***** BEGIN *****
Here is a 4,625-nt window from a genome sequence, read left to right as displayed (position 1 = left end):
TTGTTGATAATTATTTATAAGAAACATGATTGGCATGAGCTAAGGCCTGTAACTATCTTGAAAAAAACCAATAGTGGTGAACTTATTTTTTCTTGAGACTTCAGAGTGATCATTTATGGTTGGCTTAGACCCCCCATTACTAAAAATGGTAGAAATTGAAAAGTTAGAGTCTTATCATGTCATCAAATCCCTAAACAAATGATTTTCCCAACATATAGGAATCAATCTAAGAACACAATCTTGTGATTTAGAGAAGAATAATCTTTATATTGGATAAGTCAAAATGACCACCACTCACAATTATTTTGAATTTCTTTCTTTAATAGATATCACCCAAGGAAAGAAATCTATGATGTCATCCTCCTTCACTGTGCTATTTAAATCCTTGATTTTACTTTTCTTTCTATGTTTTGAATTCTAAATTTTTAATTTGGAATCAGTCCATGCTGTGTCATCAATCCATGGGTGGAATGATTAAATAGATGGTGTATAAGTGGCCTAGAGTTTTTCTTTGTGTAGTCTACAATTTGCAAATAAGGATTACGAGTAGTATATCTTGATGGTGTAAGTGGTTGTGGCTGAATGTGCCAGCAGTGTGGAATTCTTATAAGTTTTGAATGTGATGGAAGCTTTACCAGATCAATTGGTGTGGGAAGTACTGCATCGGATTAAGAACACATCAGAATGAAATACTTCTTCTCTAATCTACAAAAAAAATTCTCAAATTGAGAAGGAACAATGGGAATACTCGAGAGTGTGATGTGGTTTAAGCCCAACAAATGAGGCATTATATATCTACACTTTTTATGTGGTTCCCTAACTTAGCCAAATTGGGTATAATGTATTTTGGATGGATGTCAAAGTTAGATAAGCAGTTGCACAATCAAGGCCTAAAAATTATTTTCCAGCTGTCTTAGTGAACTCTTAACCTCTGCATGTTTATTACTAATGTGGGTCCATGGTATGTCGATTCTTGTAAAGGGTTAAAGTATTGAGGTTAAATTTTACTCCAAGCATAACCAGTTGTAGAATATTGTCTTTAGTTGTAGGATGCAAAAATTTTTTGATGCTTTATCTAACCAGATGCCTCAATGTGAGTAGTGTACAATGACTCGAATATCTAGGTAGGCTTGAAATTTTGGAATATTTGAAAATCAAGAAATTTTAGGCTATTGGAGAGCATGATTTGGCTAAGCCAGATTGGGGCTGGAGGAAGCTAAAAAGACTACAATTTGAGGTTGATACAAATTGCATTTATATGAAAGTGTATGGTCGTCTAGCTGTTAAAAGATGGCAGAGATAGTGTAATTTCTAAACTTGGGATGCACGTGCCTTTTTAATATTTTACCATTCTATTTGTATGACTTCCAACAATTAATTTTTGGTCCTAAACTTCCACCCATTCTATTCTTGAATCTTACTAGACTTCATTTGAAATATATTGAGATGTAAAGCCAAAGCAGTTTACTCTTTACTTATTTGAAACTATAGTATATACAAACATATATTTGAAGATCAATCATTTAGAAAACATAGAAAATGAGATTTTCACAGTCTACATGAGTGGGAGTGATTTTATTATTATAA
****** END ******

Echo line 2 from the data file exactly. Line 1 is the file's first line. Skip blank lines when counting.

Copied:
TTGTTGATAATTATTTATAAGAAACATGATTGGCATGAGCTAAGGCCTGTAACTATCTTGAAAAAAACCAATAGTGGTGAACTTATTTTTTCTTGAGACTTCAGAGTGATCATTTATGGTTGGCTTAGACCCCCCATTACTAAAAATGGTAGAAATTGAAAAGTTAGAGTCTTATCATGTCATCAAATCCCTAAACAAATGATTTTCCCAACATATAGGAATCAATCTAAGAACACAATCTTGTGATTTAGAGAAGAATAATCTTTATATTGGATAAGTCAAAATGACCACCACTCACAATTATTTTGAATTTCTTTCTTTAATAGATATCACCCAAGGAAAGAAATCTATGATGTCATCCTCCTTCACTGTGCTATTTAAATCCTTGATTTTACTTTTCTTTCTATGTTTTGAATTCTAAATTTTTAATTTGGAATCAGTCCATGCTGTGTCATCAATCCATGGGTGGAATGATTAAATAGATGGTGTATAAGTGGCCTAGAGTTTTTCTTTGTGTAGTCTACAATTTGCAAATAAGGATTACGAGTAGTATATCTTGATGGTGTAAGTGGTTGTGGCTGAATGTGCCAGCAGTGTGGAATTCTTATAAGTTTTGAATGTGATGGAAGCTTTACCAGATCAATTGGTGTGGGAAGTACTGCATCGGATTAAGAACACATCAGAATGAAATACTTCTTCTCTAATCTACAAAAAAAATTCTCAAATTGAGAAGGAACAATGGGAATACTCGAGAGTGTGATGTGGTTTAAGCCCAACAAATGAGGCATTATATATCTACACTTTTTATGTGGTTCCCTAACTTAGCCAAATTGGGTATAATGTATTTTGGATGGATGTCAAAGTTAGATAAGCAGTTGCACAATCAAGGCCTAAAAATTATTTTCCAGCTGTCTTAGTGAACTCTTAACCTCTGCATGTTTATTACTAATGTGGGTCCATGGTATGTCGATTCTTGTAAAGGGTTAAAGTATTGAGGTTAAATTTTACTCCAAGCATAACCAGTTGTAGAATATTGTCTTTAGTTGTAGGATGCAAAAATTTTTTGATGCTTTATCTAACCAGATGCCTCAATGTGAGTAGTGTACAATGACTCGAATATCTAGGTAGGCTTGAAATTTTGGAATATTTGAAAATCAAGAAATTTTAGGCTATTGGAGAGCATGATTTGGCTAAGCCAGATTGGGGCTGGAGGAAGCTAAAAAGACTACAATTTGAGGTTGATACAAATTGCATTTATATGAAAGTGTATGGTCGTCTAGCTGTTAAAAGATGGCAGAGATAGTGTAATTTCTAAACTTGGGATGCACGTGCCTTTTTAATATTTTACCATTCTATTTGTATGACTTCCAACAATTAATTTTTGGTCCTAAACTTCCACCCATTCTATTCTTGAATCTTACTAGACTTCATTTGAAATATATTGAGATGTAAAGCCAAAGCAGTTTACTCTTTACTTATTTGAAACTATAGTATATACAAACATATATTTGAAGATCAATCATTTAGAAAACATAGAAAATGAGATTTTCACAGTCTACATGAGTGGGAGTGATTTTATTATTATAA